As a multinational company, Badak NGL considers English language an important skill among other skills that should be mastered by the workers to support the operation of the company. Considering its importance, the company, therefore, designed English programs for all workers to support and help them master the language which in turns will support the operation of the company in order that it will be more efficient, reliable, safe and committed to the customers.

Training Section, HRD Department is the section responsible for the implementation of the Company English program besides managing other training programs for the employees. It designs, conducts and evaluates the program in such a way that it complies with the need of the workers (compare it to our competency-based curriculum). Below is the organization chart of training section:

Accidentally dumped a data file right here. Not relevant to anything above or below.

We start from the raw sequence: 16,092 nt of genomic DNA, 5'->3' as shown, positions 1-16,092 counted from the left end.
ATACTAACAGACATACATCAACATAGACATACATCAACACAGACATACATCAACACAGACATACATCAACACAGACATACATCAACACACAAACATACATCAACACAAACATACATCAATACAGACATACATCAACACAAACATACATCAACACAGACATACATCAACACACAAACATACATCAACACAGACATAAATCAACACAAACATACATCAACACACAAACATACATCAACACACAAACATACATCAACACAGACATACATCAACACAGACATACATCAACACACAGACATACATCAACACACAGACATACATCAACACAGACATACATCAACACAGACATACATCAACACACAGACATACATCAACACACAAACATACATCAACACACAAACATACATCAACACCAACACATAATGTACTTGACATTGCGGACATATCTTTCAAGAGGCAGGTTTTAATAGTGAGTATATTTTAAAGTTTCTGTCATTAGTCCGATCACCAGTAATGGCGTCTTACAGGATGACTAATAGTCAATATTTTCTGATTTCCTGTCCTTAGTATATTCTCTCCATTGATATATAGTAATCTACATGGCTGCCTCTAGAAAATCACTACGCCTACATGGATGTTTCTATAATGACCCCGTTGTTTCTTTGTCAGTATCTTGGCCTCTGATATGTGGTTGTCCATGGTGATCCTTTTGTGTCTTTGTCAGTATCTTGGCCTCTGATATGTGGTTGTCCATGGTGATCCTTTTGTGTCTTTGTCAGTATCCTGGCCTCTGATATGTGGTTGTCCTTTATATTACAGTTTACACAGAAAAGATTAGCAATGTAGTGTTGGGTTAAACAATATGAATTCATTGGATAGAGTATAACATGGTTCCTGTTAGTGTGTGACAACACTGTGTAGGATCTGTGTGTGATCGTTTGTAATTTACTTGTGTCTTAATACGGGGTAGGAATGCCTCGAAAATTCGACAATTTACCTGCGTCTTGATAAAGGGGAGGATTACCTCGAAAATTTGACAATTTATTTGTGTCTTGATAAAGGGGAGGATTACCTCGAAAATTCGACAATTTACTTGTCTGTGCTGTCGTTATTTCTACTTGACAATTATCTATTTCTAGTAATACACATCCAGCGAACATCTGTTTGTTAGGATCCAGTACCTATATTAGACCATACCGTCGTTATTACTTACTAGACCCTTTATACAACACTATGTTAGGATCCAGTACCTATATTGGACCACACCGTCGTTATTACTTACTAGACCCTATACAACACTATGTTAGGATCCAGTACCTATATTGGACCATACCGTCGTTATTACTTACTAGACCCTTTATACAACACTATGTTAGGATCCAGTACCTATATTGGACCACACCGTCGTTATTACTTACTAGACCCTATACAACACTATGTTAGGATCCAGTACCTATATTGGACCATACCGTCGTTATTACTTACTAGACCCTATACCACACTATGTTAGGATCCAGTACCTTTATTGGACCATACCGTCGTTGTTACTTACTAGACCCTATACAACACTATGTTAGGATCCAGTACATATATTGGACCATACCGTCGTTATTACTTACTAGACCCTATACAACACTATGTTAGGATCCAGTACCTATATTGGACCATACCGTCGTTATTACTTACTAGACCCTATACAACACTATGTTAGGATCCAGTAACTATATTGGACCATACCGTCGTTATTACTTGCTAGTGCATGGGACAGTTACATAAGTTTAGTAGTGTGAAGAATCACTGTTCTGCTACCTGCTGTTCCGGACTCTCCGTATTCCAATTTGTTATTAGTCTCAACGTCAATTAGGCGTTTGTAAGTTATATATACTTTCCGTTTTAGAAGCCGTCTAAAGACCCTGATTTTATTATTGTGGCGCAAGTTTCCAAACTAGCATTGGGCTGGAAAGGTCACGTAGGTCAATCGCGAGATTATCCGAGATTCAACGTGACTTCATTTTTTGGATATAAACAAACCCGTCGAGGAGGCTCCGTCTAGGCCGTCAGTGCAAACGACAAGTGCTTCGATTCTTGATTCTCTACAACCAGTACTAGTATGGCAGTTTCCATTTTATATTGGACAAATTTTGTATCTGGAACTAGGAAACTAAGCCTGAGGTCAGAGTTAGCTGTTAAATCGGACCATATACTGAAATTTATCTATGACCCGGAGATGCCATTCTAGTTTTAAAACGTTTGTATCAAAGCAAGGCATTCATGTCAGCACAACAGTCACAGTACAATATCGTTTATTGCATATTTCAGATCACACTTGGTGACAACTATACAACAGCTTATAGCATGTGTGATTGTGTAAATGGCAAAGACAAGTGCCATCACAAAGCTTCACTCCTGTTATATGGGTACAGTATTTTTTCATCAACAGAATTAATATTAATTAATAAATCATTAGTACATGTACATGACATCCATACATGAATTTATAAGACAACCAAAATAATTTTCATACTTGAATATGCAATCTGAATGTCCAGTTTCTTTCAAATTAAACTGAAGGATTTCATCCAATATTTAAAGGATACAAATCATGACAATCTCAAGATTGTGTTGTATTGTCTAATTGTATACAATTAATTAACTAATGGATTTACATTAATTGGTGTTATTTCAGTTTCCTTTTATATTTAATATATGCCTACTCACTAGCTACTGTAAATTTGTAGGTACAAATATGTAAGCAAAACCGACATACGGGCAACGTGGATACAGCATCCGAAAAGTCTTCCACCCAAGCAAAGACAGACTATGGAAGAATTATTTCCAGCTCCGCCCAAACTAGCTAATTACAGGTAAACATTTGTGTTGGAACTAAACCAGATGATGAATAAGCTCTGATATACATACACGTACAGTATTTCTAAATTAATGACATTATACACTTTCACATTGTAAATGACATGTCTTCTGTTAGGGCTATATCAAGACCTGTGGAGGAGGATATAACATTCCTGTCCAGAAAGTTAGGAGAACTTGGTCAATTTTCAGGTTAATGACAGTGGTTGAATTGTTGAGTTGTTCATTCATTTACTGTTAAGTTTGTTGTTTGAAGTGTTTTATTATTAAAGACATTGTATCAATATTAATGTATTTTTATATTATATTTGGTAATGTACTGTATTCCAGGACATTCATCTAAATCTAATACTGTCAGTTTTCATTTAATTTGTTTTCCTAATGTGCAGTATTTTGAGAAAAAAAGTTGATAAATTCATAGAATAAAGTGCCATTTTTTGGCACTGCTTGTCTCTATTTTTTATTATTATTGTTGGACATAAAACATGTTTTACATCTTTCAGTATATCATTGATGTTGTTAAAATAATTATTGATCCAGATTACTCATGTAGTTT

The objectives of this presentation are both to share the knowledge, experience and strategy and to call for feedback from experts in TEFL world for further improvement of the program.

THE CLASS

The level of proficiency is divided into 7 classes:

Basic Communication
Intermediate Communication I
Intermediate Communication II
Advanced Communication I
Advanced Communication II
Effective Report Writing
Total Immersion English Course

PT Badak employees are classified into two status; staff and non staff. Based on the job competency required, the non-staff are recommended to take the Basic Communication course until the Advanced Communication I as the last mandatory level, while the staff employees as required by their job are obliged to undergo all the programs.

This three-week course starts from 7 am to 3.45 or 4.45 pm (on Friday) every working day from Monday to Friday. What intensive classes they are! From industrial point of view, the term applied is efficient because it doesn’t disturb our working hour. From the theoretical view, however, it needs further study whether it is effective or not.

The Total Immersion English Course as the last mandatory course for the staff is conducted outside the job site such as in Surabaya, Pelabuhan Ratu, Bali, Batu Malang, Bromo. It focuses seriously on the Presentation and Meeting Techniques in English.